The Nokia 700 is the first handset packing the new Symbian Belle operating system update, it is also the smallest smartphone that Nokia has ever produced, as well as being the fastest.
The 700 has a lot to boast about then, but is Symbian enough to put people off or does the latest attempt by Nokia make an all but dead operating system worth taking a look at?
From our rather lengthy play with the Nokia 700 we have to say the short answer is, in fact, yes. In ditching 70 per cent of all code in the previous 3.2 version of Symbian, the operating system is now a lot lighter and therefore a lot more responsive. All that nasty lag and unresponsiveness found on the N8 has gone and things feel as smooth as the rest of the smartphone competition.
This is then backed up by the 700's 3.2-inch 640 x 360 clear black display, which is sharp as anything and boasts impressive viewing angles. It is also nice and contrasty with much deeper blacks than anything we have seen previously from Nokia. The slightly squished approach the display takes might not be for everyone, but it definitely keeps the handset's size down. We hope that Nokia ports this screen technology onto whatever Windows Phone 7 treats it has in store, it will make the tiles of the Metro UI look better than ever.
The small 55-ccm 700 fits nicely in the hand and adheres to Nokia's usual decent build quality. This means a nice aluminium back plate and high quality plastics which stop the phone from feeling overly budget. Nokia has also gone all eco-warrior on the 700, bringing in things like Bio paint and an entirely PVC free body. For those with a bit of a green conscience, 60 per cent of the phone can be recycled.
The 5-megapixel snapper stuck on the back with LED flash was slightly disappointing for Nokia, as it has a tradition of including very high quality cameras on its phones. Whilst there was nothing particularly wrong with it, images weren't as sharp as some of the premium Nokia handsets or similarly specced competition, then again it definitely outdoes handsets like the Wildfire S in the video department.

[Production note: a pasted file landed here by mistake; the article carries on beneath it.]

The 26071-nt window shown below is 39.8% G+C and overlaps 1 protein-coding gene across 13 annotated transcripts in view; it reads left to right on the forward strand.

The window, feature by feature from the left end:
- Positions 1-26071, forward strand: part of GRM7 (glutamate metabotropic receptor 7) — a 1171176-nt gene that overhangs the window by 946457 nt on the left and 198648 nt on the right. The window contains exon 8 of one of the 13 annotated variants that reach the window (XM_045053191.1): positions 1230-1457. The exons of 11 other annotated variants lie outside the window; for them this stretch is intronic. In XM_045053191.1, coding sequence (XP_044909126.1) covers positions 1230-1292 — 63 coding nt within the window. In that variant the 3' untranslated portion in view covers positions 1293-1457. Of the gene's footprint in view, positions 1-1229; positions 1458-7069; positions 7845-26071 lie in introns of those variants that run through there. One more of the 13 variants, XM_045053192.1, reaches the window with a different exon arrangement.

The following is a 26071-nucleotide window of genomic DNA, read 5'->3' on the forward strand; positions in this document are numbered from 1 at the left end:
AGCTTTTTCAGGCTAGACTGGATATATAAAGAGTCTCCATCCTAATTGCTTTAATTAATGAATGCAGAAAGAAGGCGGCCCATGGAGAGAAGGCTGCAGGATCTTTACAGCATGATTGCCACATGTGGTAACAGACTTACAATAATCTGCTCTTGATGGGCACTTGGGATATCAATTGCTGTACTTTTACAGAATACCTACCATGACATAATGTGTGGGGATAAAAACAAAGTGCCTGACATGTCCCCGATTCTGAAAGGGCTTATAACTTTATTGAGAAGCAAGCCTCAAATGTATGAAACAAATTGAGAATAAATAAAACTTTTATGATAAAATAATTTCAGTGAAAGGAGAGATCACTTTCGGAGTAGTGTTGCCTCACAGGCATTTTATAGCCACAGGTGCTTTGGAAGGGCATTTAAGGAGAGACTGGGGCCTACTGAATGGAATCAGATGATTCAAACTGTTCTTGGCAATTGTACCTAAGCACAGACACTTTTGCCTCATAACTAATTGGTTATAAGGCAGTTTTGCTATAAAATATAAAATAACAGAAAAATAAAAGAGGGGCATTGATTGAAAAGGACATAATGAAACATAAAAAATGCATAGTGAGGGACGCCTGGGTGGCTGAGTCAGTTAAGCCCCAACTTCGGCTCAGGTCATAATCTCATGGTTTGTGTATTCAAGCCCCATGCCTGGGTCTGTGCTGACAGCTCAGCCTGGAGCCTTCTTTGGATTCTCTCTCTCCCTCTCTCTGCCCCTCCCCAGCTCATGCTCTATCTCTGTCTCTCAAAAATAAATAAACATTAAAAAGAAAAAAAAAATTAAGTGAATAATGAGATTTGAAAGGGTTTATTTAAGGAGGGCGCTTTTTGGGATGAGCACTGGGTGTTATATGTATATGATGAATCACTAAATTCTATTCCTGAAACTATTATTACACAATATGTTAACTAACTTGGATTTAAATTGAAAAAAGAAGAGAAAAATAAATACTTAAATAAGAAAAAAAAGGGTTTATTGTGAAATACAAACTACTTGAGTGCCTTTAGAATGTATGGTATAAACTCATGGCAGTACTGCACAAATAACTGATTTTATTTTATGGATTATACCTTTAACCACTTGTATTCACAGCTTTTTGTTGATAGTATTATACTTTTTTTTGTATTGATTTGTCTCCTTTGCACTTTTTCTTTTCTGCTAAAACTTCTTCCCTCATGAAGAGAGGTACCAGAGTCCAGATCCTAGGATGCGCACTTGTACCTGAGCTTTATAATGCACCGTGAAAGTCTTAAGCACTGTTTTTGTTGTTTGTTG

We did find that the small size and colour schemes of the Nokia 700, especially the split speaker, weren't all to our taste. The all black version of the handset looked slick as anything, but the white and purple phones felt nowhere near as premium. Then again the purple was a lot more fun and Nokia plans on releasing the phone in a variety of different colours, presumably one which will satisfy each style.
The NFC implementation in the Nokia 700 is particularly impressive, acting like rapid Bluetooth pairing for various Nokia devices. Say for example you want to start sending audio through a Nokia speaker, then you just tap the phone onto the top of the device and playback will immediately switch. Contacts and photos can also be shared, bump-style, between phones.
The speedy 1GHz processor in the Nokia 700 means that Symbian Belle can get away with a few more Android-style tricks, like a drop down notifications bar and more formidable widgets. The inclusion of a 32mb dedicated graphics allocation also means more complex games and apps can be left to run. It has also sped the browser up, although this is helped in part by a significant code re-write on the Symbian browser front. We found things like Flash and pinch to zoom were fast enough online, as were web pages, which loaded remarkably quickly.
When compared against other mid-range smartphones like the Wildfire S or Samsung Galaxy Wave family, the Nokia 700 performs well. It has a decent screen, is speedy enough and is well built. The problem is that we can't help but feel it would make a killer value for money Windows Phone 7 handset, rather than a Symbian outing that could very easily get forgotten about. It reminds us slightly of the N9, where Nokia totally nailed the hardware but then stuck in an OS that people are no longer interested in. Roll on Nokia Windows Phone 7 we say, with handsets being built like this we can't see how it won't succeed.
Like the look of the Nokia 700? Let us know why in the comments below ...